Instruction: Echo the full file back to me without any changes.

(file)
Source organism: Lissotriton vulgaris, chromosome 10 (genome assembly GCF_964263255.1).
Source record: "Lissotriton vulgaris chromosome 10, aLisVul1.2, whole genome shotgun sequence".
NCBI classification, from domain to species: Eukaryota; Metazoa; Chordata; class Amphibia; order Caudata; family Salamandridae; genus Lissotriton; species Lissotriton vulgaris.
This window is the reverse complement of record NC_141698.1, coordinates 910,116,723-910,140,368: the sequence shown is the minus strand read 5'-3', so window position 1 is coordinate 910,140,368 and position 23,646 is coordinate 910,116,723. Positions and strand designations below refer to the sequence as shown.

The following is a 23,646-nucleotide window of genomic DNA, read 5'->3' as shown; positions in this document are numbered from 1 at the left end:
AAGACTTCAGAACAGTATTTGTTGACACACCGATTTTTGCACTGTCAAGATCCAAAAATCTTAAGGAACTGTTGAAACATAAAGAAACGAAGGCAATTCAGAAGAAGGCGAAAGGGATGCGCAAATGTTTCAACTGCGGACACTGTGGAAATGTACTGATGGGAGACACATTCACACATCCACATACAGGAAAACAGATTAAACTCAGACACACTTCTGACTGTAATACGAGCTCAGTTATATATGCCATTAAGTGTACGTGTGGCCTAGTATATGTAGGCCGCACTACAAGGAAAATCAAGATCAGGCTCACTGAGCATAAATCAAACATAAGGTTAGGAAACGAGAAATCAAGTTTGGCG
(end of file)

Source organism: Lissotriton vulgaris, chromosome 10 (genome assembly GCF_964263255.1).
Source record: "Lissotriton vulgaris chromosome 10, aLisVul1.2, whole genome shotgun sequence".
NCBI classification, from domain to species: Eukaryota; Metazoa; Chordata; class Amphibia; order Caudata; family Salamandridae; genus Lissotriton; species Lissotriton vulgaris.
This window is the reverse complement of record NC_141698.1, coordinates 910,116,723-910,140,368: the sequence shown is the minus strand read 5'-3', so window position 1 is coordinate 910,140,368 and position 23,646 is coordinate 910,116,723. Positions and strand designations below refer to the sequence as shown.

The following is a 23,646-nucleotide window of genomic DNA, read 5'->3' as shown; positions in this document are numbered from 1 at the left end:
AAGACTTCAGAACAGTATTTGTTGACACACCGATTTTTGCACTGTCAAGATCCAAAAATCTTAAGGAACTGTTGAAACATAAAGAAACGAAGGCAATTCAGAAGAAGGCGAAAGGGATGCGCAAATGTTTCAACTGCGGACACTGTGGAAATGTACTGATGGGAGACACATTCACACATCCACATACAGGAAAACAGATTAAACTCAGACACACTTCTGACTGTAATACGAGCTCAGTTATATATGCCATTAAGTGTACGTGTGGCCTAGTATATGTAGGCCGCACTACAAGGAAAATCAAGATCAGGCTCACTGAGCATAAATCAAACATAAGGTTAGGAAACGAGAAATCAAGTTTGGCG